Workshop “Reader Engagement, Joint Attention, and New Materialism”

In what ways does literature make use of materiality and mediality to sometimes radically engage readers? And what role does the socio-cognitive phenomenon of joint attention play at this?

This 2-day workshop is aimed at researchers interested in questions of how literary texts engage their readers and what role the socio-cognitive phenomenon of ‘joint attention’ plays at that. Against the backdrop of the turn toward a ‘new materialism’ in literary studies, the workshop sheds light on texts of different genres that make use of literature’s material, performative, and multi-sensory qualities to – sometimes radically – engage their readers.

See the detailed workshop program for further information.

Materiality and social cognition

The more recent claim to take into account “the power of matter and the ways it materializes in our ordinary experiences” (Coole & Frost 2010: 1) put forth a perspectival shift toward a ‘new materialism’ in literary theory. Bringing together the materialist and the cognitive perspective, the workshop focuses on the notion of ‘joint attention’ as a highly fruitful but yet underrated addition to the existing analytical tool-kit. The term refers to “the ability to share attention to some object with another person and mutually recognize that the attention is shared” (Tobin 2010: 185). As a basic phenomenon regarding the ways we process and socially interact within our material environment, joint attention also plays a crucial role in how we engage with literature. Vice versa, the phenomenon of joint attention can explain how literary texts utilize our socio-cognitive dispositions to engage readers in complex though processes, (self-)observations and emotions. Against this backdrop, the workshop looks into phenomena of (simulated) joint attention to understand how the interplay of textual strategies and cognitive principles enables intensive forms of reader engagement – particularly with regard to the current turn toward materiality.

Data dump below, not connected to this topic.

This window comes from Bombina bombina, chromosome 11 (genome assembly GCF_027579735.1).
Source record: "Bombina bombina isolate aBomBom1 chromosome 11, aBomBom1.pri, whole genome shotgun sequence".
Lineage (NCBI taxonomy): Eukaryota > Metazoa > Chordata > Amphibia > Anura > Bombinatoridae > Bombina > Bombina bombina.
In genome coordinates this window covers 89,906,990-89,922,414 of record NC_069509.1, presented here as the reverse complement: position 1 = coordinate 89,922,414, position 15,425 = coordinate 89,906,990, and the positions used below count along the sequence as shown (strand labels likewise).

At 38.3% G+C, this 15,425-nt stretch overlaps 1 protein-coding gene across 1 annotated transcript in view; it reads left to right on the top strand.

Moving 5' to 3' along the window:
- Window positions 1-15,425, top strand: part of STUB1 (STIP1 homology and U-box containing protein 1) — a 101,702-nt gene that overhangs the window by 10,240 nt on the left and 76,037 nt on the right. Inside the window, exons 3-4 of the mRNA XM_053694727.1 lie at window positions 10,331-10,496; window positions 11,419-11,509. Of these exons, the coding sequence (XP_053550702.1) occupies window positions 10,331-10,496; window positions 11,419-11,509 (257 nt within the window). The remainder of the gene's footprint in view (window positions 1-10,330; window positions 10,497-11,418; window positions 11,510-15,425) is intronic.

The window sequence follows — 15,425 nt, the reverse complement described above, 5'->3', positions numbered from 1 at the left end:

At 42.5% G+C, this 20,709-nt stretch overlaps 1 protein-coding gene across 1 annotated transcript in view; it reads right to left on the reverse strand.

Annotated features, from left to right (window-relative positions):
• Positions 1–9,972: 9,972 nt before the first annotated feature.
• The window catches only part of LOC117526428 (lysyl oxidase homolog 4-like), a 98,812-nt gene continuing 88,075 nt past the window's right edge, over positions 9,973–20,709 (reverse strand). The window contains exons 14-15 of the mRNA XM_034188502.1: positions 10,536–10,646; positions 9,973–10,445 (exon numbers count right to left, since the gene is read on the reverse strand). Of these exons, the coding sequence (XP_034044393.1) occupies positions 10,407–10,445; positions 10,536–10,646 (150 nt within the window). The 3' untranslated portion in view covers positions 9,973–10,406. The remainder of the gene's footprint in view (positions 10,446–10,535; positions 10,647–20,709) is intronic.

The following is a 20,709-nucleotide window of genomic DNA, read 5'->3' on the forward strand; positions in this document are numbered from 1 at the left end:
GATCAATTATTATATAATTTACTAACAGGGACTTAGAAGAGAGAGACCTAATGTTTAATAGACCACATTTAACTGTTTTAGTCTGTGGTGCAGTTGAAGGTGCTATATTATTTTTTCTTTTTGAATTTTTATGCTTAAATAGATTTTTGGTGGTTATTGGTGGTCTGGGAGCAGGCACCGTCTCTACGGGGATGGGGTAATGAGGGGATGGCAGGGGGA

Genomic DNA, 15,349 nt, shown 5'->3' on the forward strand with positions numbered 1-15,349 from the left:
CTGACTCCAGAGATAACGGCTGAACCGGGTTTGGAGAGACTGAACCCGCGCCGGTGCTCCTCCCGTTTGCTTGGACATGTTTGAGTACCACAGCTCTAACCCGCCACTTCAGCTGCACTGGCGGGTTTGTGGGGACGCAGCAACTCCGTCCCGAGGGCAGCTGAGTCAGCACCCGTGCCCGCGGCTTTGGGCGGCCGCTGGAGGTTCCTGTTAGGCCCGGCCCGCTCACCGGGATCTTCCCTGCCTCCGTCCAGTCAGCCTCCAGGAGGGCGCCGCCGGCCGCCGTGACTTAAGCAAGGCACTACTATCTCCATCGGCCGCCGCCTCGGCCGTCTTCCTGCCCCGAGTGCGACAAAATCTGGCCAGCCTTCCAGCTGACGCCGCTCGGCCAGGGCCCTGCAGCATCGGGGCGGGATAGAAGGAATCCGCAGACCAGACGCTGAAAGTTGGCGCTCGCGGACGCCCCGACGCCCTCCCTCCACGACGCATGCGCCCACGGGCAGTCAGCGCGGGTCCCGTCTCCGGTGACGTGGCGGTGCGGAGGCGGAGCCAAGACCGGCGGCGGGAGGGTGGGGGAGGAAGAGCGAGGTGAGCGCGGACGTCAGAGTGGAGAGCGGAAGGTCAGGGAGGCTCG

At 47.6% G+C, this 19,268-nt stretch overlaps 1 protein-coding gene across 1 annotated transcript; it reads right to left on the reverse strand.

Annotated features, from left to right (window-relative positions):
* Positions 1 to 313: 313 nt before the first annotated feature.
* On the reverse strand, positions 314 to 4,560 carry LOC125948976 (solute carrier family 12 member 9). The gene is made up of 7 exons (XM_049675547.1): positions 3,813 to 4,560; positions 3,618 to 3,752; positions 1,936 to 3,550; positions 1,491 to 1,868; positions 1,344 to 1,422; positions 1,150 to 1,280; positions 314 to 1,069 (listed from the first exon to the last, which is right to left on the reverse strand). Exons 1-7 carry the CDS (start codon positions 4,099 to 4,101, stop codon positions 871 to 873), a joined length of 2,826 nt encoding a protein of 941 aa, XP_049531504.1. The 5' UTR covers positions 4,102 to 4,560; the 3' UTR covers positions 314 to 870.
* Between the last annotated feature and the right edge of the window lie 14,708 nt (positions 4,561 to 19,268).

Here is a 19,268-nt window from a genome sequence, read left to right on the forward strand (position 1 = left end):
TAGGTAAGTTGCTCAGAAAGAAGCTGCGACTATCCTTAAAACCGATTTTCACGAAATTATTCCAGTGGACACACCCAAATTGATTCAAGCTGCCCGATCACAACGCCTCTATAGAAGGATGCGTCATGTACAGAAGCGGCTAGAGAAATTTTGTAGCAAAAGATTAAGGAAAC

Guests are very welcome!

Please register for the workshop via e-mail ( by 15 February, especially if you would like to participate in the reading & working group sessions as well as the lunch provided by ILOS.


Natalia Igl and Karin Kukkonen
Tags: Cognitive Narratology, Multimodality, Social Cognition, Literature, Narrative theory
Published Dec. 18, 2018 12:25 PM - Last modified Mar. 4, 2019 2:03 PM